From The Impact of Digital Billboard Advertising on Traffic Safety, April 2013

University of Alabama at Birmingham

 MOUNTING SAFETY CONCERNS

  • Macedonia African Methodist Church Cemetery is the resting place for freed slave April Waters and others.

  • It was little-known until the late 1990s when a group of area residents worked with Fulton County to secure historic designation. The site was in disrepair and overgrown, but a 2-acre parcel was designated historic by county commissioners. 

  • The story of April Watershas ties to the Civil War, the Cherokee Trail of Tears and the Revolutionary War.

  • Efforts are underway to help protect and care the cemetery. Read more.

  • ​​Billboard operators filed an application with GDOT to erect an LED billboard adjacent to the cemetery.

  • GDOT denied the application, citing it was less than 500 feet from the 2-acre cemetery boundary.

  • The billboard company appealed, and this time GDOT said the 500 feet should be measured from the first headstone, not the boundary line. This measurement is just 545 feet.

  • GDOT approved the location on appeal.

  • This billboard is located at the Fairway Package store at Medlock Bridge and State Bridge roads.
  • Residents obtained zoning documents for this location that appear to show a pre-existing restriction against billboards.
  • ​City officials approved a building permit for the billboard in October 2016, saying the settlement agreement supersedes zoning restrictions.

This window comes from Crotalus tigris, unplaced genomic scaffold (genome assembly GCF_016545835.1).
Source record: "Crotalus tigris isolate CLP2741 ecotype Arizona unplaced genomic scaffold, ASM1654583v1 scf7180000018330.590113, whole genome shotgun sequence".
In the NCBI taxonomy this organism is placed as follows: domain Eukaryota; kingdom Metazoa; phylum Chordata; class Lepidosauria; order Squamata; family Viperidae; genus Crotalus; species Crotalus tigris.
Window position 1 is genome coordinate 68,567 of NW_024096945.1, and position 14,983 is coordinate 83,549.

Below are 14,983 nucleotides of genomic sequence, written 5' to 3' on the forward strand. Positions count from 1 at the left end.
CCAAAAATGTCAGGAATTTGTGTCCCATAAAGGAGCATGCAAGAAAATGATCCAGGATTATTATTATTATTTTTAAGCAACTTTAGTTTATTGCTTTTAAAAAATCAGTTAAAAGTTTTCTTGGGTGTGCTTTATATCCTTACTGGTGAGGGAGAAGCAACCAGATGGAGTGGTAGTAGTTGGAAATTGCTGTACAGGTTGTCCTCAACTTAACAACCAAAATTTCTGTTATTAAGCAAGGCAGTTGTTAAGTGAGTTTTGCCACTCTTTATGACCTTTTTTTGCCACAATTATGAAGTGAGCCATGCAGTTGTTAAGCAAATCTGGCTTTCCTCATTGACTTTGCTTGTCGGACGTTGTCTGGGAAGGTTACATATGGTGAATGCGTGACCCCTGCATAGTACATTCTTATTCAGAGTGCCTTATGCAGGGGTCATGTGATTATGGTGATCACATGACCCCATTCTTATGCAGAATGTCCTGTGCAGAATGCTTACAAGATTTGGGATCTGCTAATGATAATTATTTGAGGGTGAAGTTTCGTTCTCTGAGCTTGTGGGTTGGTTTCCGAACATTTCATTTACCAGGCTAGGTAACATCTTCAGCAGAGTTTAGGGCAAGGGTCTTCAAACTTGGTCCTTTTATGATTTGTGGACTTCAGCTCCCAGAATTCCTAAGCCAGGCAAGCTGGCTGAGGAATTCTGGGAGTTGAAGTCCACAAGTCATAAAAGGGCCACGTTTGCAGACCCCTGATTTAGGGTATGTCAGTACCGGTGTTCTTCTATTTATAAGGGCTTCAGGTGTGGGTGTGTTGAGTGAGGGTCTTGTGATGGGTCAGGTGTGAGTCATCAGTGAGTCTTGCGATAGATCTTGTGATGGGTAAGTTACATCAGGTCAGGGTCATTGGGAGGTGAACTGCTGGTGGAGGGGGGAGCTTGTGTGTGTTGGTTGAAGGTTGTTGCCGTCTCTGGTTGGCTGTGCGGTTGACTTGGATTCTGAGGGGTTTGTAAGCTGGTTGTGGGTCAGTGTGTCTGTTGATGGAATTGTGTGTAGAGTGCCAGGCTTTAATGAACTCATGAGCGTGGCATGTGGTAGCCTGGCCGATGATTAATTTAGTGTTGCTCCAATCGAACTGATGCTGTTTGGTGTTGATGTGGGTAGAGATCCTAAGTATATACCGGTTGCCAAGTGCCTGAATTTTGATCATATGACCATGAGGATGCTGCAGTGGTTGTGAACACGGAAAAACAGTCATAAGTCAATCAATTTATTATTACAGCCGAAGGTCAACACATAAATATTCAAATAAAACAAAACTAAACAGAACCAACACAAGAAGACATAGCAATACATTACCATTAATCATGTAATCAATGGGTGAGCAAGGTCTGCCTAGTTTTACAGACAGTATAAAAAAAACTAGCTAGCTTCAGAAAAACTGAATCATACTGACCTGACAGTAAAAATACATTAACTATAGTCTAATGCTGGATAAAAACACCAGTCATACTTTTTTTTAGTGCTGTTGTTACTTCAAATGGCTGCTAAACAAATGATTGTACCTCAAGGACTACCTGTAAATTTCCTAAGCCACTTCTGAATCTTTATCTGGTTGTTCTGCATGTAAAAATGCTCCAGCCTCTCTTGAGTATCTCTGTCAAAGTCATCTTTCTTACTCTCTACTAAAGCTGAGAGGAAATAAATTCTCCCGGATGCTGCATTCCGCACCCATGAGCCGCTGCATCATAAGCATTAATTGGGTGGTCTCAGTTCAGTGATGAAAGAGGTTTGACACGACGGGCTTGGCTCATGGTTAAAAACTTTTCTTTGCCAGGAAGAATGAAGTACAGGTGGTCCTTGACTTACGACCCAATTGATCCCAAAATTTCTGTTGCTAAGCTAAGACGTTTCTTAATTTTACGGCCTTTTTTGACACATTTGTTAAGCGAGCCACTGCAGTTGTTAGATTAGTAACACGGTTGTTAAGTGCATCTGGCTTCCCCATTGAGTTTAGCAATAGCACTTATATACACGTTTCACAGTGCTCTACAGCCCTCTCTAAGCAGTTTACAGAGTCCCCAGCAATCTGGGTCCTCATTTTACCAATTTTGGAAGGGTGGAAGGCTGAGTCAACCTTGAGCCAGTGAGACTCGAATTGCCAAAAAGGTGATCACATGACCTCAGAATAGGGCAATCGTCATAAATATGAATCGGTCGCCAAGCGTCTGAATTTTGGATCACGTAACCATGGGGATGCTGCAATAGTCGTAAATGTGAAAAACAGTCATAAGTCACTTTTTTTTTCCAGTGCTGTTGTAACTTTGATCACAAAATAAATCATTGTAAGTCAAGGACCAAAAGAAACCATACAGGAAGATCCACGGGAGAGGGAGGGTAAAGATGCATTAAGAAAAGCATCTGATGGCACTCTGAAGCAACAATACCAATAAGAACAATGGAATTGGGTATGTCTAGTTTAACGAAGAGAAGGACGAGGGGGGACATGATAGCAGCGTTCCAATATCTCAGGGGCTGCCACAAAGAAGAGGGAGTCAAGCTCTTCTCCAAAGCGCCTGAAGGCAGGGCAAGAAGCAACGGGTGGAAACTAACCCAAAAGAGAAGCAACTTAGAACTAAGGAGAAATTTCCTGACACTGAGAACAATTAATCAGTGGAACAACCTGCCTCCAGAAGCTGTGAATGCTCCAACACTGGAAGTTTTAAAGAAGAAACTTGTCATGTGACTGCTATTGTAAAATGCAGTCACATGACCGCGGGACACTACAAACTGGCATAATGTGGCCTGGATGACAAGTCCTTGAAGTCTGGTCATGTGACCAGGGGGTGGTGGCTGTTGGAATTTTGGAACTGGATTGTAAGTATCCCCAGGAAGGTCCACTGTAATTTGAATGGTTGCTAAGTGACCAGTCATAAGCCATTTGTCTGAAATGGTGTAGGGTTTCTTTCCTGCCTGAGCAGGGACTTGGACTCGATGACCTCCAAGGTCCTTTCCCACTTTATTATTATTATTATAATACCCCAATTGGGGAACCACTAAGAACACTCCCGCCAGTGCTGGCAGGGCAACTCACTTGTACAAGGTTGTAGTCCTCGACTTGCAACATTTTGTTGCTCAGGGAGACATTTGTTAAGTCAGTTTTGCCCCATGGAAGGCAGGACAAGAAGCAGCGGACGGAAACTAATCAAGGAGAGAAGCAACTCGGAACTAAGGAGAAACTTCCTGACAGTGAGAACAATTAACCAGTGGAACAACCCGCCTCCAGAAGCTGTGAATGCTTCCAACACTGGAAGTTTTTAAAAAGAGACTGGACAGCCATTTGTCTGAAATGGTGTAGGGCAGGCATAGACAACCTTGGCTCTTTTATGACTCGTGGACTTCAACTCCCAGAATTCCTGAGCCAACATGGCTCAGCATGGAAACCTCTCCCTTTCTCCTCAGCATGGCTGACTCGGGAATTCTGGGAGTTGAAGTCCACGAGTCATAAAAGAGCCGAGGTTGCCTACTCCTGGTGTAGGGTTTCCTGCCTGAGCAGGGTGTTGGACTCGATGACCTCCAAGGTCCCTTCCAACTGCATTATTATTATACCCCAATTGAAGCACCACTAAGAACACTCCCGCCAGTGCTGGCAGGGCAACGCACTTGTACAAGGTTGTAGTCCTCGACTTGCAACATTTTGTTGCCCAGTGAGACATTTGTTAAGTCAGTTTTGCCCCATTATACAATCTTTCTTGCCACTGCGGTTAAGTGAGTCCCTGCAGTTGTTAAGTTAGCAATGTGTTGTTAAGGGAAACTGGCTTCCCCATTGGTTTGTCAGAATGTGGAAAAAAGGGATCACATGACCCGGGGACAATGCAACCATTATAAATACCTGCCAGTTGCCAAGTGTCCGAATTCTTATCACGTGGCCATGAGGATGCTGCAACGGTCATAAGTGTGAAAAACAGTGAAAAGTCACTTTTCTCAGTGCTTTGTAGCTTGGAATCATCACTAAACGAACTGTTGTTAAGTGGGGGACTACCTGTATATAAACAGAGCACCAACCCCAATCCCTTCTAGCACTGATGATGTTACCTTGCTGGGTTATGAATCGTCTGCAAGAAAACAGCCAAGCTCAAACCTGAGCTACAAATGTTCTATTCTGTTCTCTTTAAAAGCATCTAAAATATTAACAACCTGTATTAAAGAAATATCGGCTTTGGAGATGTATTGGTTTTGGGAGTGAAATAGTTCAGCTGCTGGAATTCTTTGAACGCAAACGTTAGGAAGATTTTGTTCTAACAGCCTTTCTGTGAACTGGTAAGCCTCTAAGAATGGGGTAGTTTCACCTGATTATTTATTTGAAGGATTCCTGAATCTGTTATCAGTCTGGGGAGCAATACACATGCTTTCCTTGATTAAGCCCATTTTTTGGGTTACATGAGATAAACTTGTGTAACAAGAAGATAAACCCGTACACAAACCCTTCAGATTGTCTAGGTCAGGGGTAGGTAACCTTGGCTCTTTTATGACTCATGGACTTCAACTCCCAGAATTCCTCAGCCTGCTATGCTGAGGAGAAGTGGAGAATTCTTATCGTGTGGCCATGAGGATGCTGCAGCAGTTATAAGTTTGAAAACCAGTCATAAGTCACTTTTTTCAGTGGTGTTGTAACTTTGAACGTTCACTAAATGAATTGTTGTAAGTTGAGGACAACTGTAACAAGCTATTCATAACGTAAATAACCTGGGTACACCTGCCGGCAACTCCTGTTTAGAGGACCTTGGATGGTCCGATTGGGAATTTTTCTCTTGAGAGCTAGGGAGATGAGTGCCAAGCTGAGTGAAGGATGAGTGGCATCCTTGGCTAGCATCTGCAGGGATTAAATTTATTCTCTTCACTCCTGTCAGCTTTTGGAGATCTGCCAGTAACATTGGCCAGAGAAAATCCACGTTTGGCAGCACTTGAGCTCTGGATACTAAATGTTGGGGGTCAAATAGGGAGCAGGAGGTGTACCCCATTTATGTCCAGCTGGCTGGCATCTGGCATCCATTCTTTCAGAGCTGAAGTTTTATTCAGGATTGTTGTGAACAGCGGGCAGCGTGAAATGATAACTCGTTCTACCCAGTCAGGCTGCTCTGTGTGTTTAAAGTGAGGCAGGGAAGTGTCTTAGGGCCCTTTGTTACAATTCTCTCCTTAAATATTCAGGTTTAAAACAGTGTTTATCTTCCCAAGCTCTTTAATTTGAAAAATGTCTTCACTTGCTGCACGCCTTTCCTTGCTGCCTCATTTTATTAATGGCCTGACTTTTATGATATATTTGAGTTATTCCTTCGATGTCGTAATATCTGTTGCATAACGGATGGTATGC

Studies are showing that digital billboards (DBBs) contribute to distracted driving.

ABOUT THE CEMETERY

BILLBOARD BACKGROUND

  • ​Before Johns Creek incorporated, billboard companies filled applications with GDOT for 31 billboards in the part of Fulton County that is now the city. 

  • ​After incorporation, Johns Creek sought to deny the billboards based on a Fulton County sign ordinance that existed prior to incorporation.
  • Billboard companies filed a lawsuit and the case went to the Georgia Supreme Court where it was held that the sign ordinance violated commercial free speech and billboards were allowed within context of existing laws.
  • ​City officials entered settlement negotiations with the company and agreed to 10 billboards.
  • ​The agreement should not supersede pre-existing zoning law or restrictions. 
  • ​Six billboards have been erected and others are in process. Read more.

CEMETERY BILLBOARD

Johns Creek BILLBOARDS